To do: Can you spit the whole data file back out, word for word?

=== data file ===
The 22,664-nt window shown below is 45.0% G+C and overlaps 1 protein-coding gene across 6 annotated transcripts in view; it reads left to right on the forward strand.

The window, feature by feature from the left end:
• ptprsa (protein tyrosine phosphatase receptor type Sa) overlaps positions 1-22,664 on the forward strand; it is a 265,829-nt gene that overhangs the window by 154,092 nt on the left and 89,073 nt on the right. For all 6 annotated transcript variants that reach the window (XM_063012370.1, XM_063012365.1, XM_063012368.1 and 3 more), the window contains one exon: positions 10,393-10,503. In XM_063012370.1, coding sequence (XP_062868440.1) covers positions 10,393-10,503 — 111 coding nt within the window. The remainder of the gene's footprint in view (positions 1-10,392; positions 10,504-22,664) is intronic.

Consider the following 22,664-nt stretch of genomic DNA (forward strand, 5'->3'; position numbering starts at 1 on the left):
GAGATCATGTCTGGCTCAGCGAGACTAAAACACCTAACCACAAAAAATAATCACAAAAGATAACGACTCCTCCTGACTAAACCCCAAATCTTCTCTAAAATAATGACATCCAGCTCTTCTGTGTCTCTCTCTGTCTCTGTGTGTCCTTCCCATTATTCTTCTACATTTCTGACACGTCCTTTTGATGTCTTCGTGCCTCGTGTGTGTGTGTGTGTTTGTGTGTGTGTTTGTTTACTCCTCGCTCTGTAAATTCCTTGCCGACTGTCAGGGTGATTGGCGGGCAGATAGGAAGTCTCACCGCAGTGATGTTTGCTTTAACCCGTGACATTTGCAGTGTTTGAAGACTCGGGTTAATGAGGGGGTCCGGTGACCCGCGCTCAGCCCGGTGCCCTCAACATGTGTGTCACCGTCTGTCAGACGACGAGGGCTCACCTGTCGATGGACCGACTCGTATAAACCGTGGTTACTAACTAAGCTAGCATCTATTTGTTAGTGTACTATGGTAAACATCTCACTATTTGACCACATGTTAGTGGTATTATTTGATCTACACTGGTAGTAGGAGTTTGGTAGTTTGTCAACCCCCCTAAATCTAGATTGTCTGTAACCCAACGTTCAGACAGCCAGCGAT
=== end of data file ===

The 22,664-nt window shown below is 45.0% G+C and overlaps 1 protein-coding gene across 6 annotated transcripts in view; it reads left to right on the forward strand.

The window, feature by feature from the left end:
• ptprsa (protein tyrosine phosphatase receptor type Sa) overlaps positions 1-22,664 on the forward strand; it is a 265,829-nt gene that overhangs the window by 154,092 nt on the left and 89,073 nt on the right. For all 6 annotated transcript variants that reach the window (XM_063012370.1, XM_063012365.1, XM_063012368.1 and 3 more), the window contains one exon: positions 10,393-10,503. In XM_063012370.1, coding sequence (XP_062868440.1) covers positions 10,393-10,503 — 111 coding nt within the window. The remainder of the gene's footprint in view (positions 1-10,392; positions 10,504-22,664) is intronic.

Consider the following 22,664-nt stretch of genomic DNA (forward strand, 5'->3'; position numbering starts at 1 on the left):
GAGATCATGTCTGGCTCAGCGAGACTAAAACACCTAACCACAAAAAATAATCACAAAAGATAACGACTCCTCCTGACTAAACCCCAAATCTTCTCTAAAATAATGACATCCAGCTCTTCTGTGTCTCTCTCTGTCTCTGTGTGTCCTTCCCATTATTCTTCTACATTTCTGACACGTCCTTTTGATGTCTTCGTGCCTCGTGTGTGTGTGTGTGTTTGTGTGTGTGTTTGTTTACTCCTCGCTCTGTAAATTCCTTGCCGACTGTCAGGGTGATTGGCGGGCAGATAGGAAGTCTCACCGCAGTGATGTTTGCTTTAACCCGTGACATTTGCAGTGTTTGAAGACTCGGGTTAATGAGGGGGTCCGGTGACCCGCGCTCAGCCCGGTGCCCTCAACATGTGTGTCACCGTCTGTCAGACGACGAGGGCTCACCTGTCGATGGACCGACTCGTATAAACCGTGGTTACTAACTAAGCTAGCATCTATTTGTTAGTGTACTATGGTAAACATCTCACTATTTGACCACATGTTAGTGGTATTATTTGATCTACACTGGTAGTAGGAGTTTGGTAGTTTGTCAACCCCCCTAAATCTAGATTGTCTGTAACCCAACGTTCAGACAGCCAGCGAT